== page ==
When University of Michigan graduate students sought out a location for an “out-of-classroom” learning experience, Pittsburgh quickly rose to the top of their list. Annually, budding urban developers and regional planning experts from the university’s urban planning program travel to a different city where they meld academic theory with reality – expanding their scope of knowledge.
Why Pittsburgh for this go-round?
Was it our standing as an internationally recognized leader in public-private cooperation, which has propelled the region’s economic and environmental transformation over the past 30 years? Or perhaps it had to do with the regional economy’s resilience despite a deep global recession. Or maybe it was as simple (or complex) as identifying the key ingredients in Pittsburgh’s “secret sauce” – those elements that have been crucial to the region’s comeback. With employment growth outpacing the national average and that of 14 other benchmark cities for nearly 36 months, tens of thousands of available jobs and a population that is trending younger after a lengthy period of being one of the nation’s oldest, Pittsburgh embodies urban transformation.
For Milwaukee native Mike Westling, a graduate student in urban planning at U-M, the willingness of both civic leaders and citizens in the region to take risks piqued his interest in traveling to Pittsburgh and exploring it as a model of urban redevelopment.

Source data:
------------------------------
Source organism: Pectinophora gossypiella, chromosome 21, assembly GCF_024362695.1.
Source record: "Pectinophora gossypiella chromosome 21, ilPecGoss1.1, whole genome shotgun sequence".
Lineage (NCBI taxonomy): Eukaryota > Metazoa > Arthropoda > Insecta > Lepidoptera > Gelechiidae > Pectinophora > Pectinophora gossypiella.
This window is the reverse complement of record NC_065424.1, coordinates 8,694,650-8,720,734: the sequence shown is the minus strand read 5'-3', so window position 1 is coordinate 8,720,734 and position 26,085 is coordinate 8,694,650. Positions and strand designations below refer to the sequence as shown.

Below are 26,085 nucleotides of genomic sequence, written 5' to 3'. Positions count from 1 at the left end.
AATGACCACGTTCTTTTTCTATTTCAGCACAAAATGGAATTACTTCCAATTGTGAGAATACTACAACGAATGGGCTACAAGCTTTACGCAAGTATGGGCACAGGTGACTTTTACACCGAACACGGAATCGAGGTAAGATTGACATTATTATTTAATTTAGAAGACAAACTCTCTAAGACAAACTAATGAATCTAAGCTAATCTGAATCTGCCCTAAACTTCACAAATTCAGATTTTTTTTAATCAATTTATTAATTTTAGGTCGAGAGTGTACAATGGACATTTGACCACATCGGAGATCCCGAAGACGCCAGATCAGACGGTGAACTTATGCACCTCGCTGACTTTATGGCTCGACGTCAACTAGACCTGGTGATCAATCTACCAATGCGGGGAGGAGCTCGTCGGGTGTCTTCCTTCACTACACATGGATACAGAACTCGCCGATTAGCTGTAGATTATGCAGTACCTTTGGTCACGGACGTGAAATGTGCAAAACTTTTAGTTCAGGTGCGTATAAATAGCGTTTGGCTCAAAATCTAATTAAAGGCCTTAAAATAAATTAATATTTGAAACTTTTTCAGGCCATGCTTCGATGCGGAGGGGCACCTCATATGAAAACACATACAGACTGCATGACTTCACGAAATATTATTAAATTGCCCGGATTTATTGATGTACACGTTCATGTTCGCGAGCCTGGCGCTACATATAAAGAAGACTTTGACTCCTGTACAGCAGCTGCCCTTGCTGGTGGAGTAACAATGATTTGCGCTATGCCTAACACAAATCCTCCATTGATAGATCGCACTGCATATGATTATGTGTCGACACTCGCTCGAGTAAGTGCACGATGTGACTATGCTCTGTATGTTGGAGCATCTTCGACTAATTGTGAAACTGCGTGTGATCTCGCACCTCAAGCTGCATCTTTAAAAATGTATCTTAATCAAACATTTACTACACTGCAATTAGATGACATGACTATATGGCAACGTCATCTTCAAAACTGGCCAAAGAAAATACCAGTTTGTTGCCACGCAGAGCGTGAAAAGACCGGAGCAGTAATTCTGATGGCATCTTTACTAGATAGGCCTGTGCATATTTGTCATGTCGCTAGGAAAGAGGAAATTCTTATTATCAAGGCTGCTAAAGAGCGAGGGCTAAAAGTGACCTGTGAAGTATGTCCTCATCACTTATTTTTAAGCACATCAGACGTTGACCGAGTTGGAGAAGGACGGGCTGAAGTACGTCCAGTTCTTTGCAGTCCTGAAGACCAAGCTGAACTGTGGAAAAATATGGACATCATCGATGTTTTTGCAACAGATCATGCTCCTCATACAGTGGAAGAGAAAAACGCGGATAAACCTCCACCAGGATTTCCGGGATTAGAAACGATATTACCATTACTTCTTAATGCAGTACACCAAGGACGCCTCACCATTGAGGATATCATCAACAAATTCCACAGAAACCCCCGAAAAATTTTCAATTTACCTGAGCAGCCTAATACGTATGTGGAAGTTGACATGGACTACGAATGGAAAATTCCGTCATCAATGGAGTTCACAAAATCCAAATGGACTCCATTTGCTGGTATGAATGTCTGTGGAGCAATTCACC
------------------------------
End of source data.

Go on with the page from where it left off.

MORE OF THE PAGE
“You can have all of the great ideas in the world, but unless you’re willing to take risks, financial or otherwise, achievements will not be realized,” said Westling. “If people would come to Pittsburgh and see what it has become – see what taking risks can lead to – that could really go a long way to convincing people in other cities, especially politicians, that risks are necessary to get a pay-out down the road.”
Part of their program included a presentation organized by the Allegheny Conference on Community Development and its marketing affiliate, the Pittsburgh Regional Alliance. Showcasing Pittsburgh as a “Pioneer and Model for Urban Redevelopment and Renewal,” the session featured presentations and Q&A with experts including Pittsburgh Urban Redevelopment Authority Executive Director Rob Stephany. The group gathered at American Eagle Outfitters headquarters at SouthSide Works – a development that exemplifies urban development and how Pittsburghers cooperated to transform a brownfield into accessible riverfront real estate. Watch the video below to hear takeaways about Pittsburgh from some of the U-M grad students and faculty.
Ben Kamber is a 20-something professional, helping to move the Pittsburgh region forward with his communications work at the Allegheny Conference on Community Development and its Affiliates.